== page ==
Thursday, 8 November 2012
Probably the 2 groups that benefit most from a good CMS are website designers and the website end users/managers.
A good CMS speeds up the build process as the site is effectively built on a ready- made, but customisable foundation.
More importantly, once live, even the best designed website is likely to require ongoing changes as the marketing/trading environment evolves. The CMS allows these changes to be made quickly and easily – certainly easier than modifying a non CMS based one.
There are a huge number of CMS platforms available – ranging from the very simple ones suitable for very uncomplicated websites, up to those with huge numbers of set up variations, plus huge numbers of add on features designed to meet almost every possible business requirement. In addition, some CMS systems are built from the outset to be operated by designers and end users with little or no technical knowledge, whilst others require specific development or coding skills.
The choice of CMS for a designer therefore comes down to 2 things in the main:
Summarising – the designer benefits from a CMS by the fact that it speeds up the build process and makes ongoing site maintenance that much easier. This invariably leads to much happier clients!
Client end users, typically the website administrators gain because a CMS allows them to make changes to their own website. As the term Content Management System implies, these changes are typically to the website’s content, and as websites are becoming an ever increasingly important part of the marketing mix, it follows that keeping the site’s content up to date and relevant has also become more important.
Previously, without a CMS, these changes had to be made by the website provider. This involved additional costs to the website owners, and often frustrating delays waiting for the work to be done. In addition, some changes need to be made before they can be judged. Sometimes changes need to be undone if they don’t look right, or don’t bring the hoped for results. Website administrators without a CMS lose a vital control element of one of their key marketing assets.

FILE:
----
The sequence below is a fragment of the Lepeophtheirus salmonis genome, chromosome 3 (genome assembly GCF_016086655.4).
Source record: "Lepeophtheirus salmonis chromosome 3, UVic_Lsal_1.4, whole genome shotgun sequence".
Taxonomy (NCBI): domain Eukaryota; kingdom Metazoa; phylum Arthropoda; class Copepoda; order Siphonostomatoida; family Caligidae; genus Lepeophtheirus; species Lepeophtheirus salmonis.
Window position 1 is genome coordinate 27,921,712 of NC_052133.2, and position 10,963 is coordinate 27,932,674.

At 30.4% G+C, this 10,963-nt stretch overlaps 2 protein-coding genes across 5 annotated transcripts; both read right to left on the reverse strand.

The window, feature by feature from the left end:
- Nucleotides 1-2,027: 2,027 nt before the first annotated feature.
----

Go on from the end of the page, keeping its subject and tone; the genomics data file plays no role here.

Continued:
As mentioned, CMS’s do vary in their scope and usability. As most websites play a marketing role, we feel that it makes sense to have the Marketing team within a company looking after the site. The less technical the CMS, the easier this becomes for the Marketing team, and it is our belief that wherever possible the IT department’s involvement is either minimised, or removed altogether.
Some CMS’s like Contegro go several steps beyond merely allowing content to be updated on the site by the website administrators. Allowing the user to ‘Test and Tune’ the site’s functionality and if necessary change it’s structure allows the website owner to really take control of the site’s performance. If feedback and research indicates that the site is hard to navigate by clients, then being able to simplify it easily in-house allows the problem to be rectified. If certain pages are overly text orientated, being able to add visual and indeed interactive elements, such as voting polls, feedback forms, even Blogs etc can do wonders for maintaining the clients engagement and ultimately steering them to taking the positive actions the site requires to justify its existence.
So the benefit to the website owner/end user? For the Marketing team in particular, having a good level of control over one of their key assets is vital in today’s environment. Websites need to be kept up to date and relevant if they are to succeed and the netter the level of control those people responsible for delivering the content of the website, generally the better the results.
Do we advocate CMS systems for everyone? Yes we do! Even if we talk to someone who says their site will never need any alteration, we’d still recommend a CMS for no other reason than it should bring the initial build costs down. Also, with the online marketing environment in such a state of ongoing change, who can say with 100% surety that their website won’t ever require alterations?